We often only need a little edge when confronted with an incompetent agent or miserable curmudgeon. Sometimes just a flick and swish of your wand is all it takes to win.
With fewer deals to go around, many markets experiencing a downshift and more agents than ever, it makes business sense to reach for the fundamentals. That’s why at Inman, we’re going Back to Basics with curated throwbacks to some of our most-read stories as well as new insights from agents in the field — all culminating in Inman’s Playbook for the Fall Market, a two-day virtual event that you should make plans to attend.
Dealing with a “bad” agent in a transaction is something that happens to all of us at some point in our careers. It’s not your job to “fix them,” it’s often too time-consuming to report them, and you dare not confront them and risk the deal for your clients. What’s left? MAGIC!
Here a simple formula for how to deal with a bad agent on the other side of the deal:
M: Map your mission
Your goal is to close with favorable terms for your clients. Map your mission in advance. What must be accomplished to progress to your goal? This mapped mission must be intentionally set out before you each day.
Pro tip: On a piece of chart paper, create a visual flow chart with small boxes. Each box represents a necessary step from contract to closing. The visual will help you stick to the mission. This is professional, not personal.
A: Assess and address the agent in question
How are they weak, bad or difficult? Are they unskilled, unpleasant or unresponsive? You must efficiently create a profile.
Pro tip: Pretend you’re profiling someone who may date one of your closest friends or family. What can you dig up? What can you learn and learn quickly?
G: Gauge the situation appropriately
According to Collier’s Dictionary, when you gauge someone, you carefully consider and judge them. Which one or two facets of their profile can be used to judge them effectively? Remember that you are seeking a temporary fix to last until closing.
Pro tip: In every contest, from boxing to baseball and from real estate to racing cars, every player has strengths and weaknesses. What is this agent’s Achilles heel? What are they committed to or passionate about?
I: Identify, Indulge, Influence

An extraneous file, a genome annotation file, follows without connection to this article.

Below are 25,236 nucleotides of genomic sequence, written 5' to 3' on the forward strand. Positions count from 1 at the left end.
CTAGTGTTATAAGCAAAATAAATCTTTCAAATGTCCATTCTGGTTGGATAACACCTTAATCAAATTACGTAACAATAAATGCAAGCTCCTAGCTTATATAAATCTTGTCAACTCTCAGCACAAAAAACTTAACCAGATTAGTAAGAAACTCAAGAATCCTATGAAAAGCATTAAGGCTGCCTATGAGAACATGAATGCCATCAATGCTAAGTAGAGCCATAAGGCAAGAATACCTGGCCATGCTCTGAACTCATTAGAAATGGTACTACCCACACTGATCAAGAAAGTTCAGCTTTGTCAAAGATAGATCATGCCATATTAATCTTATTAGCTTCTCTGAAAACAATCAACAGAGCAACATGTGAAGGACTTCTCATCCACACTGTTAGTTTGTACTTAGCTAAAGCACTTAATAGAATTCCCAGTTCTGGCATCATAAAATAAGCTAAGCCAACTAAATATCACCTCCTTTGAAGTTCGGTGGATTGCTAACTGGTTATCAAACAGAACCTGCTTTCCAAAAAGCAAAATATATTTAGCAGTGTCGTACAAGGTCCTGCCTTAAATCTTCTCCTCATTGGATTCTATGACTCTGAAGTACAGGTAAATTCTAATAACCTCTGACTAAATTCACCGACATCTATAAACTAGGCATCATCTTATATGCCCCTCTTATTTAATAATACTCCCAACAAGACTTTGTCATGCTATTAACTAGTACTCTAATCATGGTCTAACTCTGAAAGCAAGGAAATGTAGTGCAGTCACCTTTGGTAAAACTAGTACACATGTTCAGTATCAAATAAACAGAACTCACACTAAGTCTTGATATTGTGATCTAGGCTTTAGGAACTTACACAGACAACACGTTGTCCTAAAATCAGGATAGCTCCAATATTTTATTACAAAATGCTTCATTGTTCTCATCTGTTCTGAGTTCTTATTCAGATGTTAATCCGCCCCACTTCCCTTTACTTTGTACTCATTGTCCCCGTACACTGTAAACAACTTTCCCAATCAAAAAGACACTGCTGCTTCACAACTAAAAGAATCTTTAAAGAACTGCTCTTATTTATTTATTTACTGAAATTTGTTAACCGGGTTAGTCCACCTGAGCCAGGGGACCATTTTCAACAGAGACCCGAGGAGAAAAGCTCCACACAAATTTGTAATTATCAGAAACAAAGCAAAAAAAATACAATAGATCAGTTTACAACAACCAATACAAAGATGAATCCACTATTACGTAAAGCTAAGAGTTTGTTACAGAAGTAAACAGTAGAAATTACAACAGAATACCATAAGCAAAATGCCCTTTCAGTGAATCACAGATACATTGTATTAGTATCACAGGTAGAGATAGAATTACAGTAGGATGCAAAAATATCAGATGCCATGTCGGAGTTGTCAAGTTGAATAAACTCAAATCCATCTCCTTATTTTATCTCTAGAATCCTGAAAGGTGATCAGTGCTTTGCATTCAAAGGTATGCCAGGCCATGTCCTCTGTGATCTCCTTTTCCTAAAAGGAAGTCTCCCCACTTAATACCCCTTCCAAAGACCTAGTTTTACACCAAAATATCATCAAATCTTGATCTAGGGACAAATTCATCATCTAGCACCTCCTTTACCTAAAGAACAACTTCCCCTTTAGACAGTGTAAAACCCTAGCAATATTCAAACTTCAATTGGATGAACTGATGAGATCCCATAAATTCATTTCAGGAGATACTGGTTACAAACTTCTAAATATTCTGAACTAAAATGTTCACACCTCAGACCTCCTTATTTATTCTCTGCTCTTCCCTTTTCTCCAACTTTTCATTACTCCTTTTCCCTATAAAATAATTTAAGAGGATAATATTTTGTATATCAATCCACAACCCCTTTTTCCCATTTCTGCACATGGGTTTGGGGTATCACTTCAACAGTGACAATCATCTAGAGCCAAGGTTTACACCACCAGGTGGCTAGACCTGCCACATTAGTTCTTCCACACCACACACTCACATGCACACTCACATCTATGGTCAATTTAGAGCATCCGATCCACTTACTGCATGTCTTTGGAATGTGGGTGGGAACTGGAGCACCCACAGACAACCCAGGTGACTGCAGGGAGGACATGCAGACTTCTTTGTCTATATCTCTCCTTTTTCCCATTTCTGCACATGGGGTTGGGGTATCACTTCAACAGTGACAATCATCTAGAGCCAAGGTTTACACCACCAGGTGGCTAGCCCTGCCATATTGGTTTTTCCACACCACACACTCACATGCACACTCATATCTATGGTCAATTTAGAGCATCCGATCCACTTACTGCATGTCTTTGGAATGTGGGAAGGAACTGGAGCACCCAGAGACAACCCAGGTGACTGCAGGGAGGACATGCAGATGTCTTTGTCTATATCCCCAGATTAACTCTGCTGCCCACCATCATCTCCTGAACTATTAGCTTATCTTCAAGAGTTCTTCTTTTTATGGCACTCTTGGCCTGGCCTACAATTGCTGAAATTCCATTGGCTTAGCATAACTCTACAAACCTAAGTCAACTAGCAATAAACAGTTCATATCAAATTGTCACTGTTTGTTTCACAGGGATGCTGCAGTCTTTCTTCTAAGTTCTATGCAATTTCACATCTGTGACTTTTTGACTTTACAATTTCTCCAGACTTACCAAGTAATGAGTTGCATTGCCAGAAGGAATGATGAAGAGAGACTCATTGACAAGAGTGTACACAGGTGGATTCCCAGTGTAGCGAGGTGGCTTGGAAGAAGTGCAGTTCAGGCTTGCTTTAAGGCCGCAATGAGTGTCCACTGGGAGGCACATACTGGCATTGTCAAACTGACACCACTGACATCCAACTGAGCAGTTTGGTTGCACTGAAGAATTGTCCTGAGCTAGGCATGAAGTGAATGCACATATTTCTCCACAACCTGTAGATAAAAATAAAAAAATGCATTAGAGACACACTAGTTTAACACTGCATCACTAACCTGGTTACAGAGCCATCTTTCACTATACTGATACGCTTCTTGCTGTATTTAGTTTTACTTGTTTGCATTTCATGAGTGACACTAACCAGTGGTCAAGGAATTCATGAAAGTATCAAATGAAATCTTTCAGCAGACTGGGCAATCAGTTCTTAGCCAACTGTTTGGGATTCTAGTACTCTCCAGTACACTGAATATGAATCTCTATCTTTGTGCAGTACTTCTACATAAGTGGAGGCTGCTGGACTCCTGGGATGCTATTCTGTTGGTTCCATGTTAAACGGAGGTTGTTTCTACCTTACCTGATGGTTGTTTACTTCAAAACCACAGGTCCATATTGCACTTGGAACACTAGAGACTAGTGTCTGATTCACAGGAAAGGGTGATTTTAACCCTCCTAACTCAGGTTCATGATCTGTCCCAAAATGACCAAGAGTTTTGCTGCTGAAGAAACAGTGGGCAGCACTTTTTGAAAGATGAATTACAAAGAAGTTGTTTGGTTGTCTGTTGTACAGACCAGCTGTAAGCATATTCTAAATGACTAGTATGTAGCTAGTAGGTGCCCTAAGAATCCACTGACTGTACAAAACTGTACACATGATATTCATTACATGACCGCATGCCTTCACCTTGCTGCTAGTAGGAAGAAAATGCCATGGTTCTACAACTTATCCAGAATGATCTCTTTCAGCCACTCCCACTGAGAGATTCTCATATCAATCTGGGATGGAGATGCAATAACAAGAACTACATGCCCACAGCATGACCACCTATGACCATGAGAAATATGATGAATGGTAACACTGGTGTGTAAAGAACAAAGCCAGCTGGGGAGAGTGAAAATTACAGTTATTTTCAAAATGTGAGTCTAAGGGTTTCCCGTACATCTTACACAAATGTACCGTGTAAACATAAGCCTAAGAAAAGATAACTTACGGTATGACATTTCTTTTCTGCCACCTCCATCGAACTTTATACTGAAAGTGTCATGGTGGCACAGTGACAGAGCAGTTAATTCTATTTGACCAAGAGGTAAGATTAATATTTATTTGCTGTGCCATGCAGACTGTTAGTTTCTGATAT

In your short time between this moment and closing, you take action on the one or two facets you’ve identified. Through contacts that you have in common, social media and former associates, you’ve identified things they like, hate or avoid. Now you gently put these facets to work for you.
Pro tip: The key personality traits you identify can help you connect with, empathize with and even work with the challenging agent. The introduction of common ground and personal insight can momentarily disarm the miserable and occasionally get them leaning in your direction.
C: Close and care
With your map guiding you, you’ve assessed the “subpar” agent, gauged which of their traits provides opportunity and effectively indulged them. You now close with your client’s interests in mind.
Pro tip: You’ve kept your eye on the prize, maintaining professionalism in spite of subpar behavior. You have held your mission out ahead of petty squabbles and the finish line approaches.
Many years ago, I worked for Pepsi during the soda wars. At one point during the 1980s, Coke changed its formula, and then after some resistance, reverted back to its original Coca-Cola Classic. At the time there was a sign above the clock where we punched in each shift. It said something simple but profound:
For XX years Pepsi and Coke have had an intense staring contest. Well, Coke just blinked.
We often only need a little edge when confronted with a miserable curmudgeon. Sometimes just a flick and swish of your wand.
Finally, if the agent isn’t emotionally cancerous, you may wish to place karma over conquest. Is there a way to positively impact this person as a “closing gift” of sorts to them and perhaps to the profession? If so, maybe the real magic here is the win-win you’ve pulled out of your hat.